I took note of this little chart in part because Mike Bacsik was noted the other day as a guy who had held Barry Bonds to 1-15 in his career (the 1 was a dinger). Looking at the chart I got to thinking about the difference between the two extremes of balls put into play. 27 percent seems like a lot, but when hitters can be expected to hit about .300 on balls in play, it amounts to nine extra hits per 100 batters faced (or roughly about two and a half per game).
That could be a lot. The difference between a 1.2 WHIP and a 1.4 WHIP reflects those 2.5 hits. The issue here, as we so often see, is really baserunners allowed. If you don’t walk many the extra hits you allow pitching to contact aren’t a problem, just as the hits you don’t allow by not pitching to contact don’t help much if you give up a lot of walks.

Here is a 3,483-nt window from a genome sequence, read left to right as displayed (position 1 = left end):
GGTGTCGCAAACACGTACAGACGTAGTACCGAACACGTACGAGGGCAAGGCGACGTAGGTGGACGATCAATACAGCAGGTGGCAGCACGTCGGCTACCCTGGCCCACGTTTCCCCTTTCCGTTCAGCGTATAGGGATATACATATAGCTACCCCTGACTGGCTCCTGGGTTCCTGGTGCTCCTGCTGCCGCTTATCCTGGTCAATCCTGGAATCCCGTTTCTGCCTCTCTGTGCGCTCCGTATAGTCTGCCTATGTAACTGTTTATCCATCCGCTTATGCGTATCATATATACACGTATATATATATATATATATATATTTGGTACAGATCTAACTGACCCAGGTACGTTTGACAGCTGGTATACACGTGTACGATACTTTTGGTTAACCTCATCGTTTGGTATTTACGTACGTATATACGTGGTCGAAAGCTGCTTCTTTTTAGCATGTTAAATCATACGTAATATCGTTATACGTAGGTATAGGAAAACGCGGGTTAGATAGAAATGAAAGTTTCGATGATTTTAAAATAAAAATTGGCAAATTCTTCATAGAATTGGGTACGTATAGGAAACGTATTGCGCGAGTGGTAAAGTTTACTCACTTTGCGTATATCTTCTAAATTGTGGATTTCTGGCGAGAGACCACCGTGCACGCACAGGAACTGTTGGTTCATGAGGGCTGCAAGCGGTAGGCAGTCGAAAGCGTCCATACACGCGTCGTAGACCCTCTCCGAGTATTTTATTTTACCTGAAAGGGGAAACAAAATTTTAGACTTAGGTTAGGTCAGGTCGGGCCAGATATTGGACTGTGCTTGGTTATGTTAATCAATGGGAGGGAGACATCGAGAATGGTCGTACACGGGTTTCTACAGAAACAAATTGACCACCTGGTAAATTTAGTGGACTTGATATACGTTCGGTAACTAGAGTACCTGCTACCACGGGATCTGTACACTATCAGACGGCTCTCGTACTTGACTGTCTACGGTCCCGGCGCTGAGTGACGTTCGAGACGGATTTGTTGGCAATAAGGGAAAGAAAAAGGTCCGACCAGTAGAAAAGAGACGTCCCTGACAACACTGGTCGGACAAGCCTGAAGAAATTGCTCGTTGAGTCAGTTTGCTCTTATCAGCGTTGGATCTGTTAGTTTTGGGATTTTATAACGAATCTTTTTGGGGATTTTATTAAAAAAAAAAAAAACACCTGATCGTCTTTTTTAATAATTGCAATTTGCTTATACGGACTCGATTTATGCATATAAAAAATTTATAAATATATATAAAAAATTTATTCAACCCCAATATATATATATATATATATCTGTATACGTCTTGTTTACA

The other issue is the type of ball put in play. Some pitchers do better than others controlling line drives (which almost always result in a hit). As we accumulate data about all these things we may well get a better idea of what works best, but I suspect that pitchers like Mike Bacsik, who simply get things done, will still find work.
Nothing succeeds like success. (In Bacsik’s case, recently.)